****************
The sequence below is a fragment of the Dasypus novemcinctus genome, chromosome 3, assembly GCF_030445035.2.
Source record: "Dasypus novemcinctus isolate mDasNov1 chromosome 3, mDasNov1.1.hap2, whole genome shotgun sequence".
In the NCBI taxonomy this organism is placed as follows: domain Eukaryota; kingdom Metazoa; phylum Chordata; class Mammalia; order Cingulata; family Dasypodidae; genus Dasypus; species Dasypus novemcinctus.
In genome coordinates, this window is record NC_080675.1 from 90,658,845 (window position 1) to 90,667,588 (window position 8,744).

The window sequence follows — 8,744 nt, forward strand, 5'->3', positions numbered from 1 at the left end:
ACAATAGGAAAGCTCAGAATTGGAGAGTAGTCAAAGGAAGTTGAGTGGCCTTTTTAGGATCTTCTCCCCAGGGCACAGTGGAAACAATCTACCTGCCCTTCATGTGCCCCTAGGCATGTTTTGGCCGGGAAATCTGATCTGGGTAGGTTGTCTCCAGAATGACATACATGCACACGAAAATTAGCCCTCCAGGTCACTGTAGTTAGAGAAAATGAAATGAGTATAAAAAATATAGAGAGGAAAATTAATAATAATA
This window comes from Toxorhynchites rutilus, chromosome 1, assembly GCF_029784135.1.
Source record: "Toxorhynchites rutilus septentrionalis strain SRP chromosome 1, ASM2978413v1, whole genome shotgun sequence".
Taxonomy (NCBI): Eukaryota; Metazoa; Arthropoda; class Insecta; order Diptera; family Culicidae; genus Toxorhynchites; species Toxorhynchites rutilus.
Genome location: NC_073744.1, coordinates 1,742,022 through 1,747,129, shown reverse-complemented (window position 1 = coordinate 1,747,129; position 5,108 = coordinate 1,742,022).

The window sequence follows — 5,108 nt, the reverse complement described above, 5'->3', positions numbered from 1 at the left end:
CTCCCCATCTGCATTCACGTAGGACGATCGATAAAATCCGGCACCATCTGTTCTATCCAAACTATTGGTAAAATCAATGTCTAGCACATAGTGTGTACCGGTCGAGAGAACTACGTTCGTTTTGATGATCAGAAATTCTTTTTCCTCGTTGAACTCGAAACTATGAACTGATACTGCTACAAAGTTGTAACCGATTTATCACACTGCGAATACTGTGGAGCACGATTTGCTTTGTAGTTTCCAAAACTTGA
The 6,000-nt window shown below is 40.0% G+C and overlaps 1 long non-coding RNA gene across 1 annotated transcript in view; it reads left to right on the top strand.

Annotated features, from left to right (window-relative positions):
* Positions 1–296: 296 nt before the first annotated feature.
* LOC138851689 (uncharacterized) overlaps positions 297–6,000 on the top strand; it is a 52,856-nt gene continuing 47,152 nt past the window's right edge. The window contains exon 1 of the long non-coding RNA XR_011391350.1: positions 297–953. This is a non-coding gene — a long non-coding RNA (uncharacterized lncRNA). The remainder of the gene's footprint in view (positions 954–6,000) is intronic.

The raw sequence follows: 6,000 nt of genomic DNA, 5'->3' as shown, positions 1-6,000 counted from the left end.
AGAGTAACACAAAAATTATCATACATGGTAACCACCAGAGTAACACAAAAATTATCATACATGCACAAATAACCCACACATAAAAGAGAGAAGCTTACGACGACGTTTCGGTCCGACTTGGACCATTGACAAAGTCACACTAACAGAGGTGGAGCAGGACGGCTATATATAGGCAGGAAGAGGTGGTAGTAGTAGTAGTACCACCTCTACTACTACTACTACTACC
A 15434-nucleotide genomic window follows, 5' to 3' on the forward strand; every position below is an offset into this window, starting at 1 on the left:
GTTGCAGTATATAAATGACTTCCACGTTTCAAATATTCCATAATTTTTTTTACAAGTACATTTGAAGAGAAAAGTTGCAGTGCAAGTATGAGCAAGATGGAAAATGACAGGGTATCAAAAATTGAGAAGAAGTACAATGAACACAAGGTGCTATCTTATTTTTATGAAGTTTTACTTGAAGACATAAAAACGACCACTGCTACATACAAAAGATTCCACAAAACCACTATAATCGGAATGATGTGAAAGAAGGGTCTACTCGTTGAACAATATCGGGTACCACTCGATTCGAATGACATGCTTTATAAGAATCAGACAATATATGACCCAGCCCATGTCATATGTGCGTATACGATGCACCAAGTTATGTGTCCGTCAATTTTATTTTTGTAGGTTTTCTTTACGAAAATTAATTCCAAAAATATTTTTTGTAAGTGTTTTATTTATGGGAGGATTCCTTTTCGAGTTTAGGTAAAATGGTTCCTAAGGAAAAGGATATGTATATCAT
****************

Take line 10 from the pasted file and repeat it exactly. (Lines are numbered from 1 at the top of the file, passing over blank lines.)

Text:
Genome location: NC_073744.1, coordinates 1,742,022 through 1,747,129, shown reverse-complemented (window position 1 = coordinate 1,747,129; position 5,108 = coordinate 1,742,022).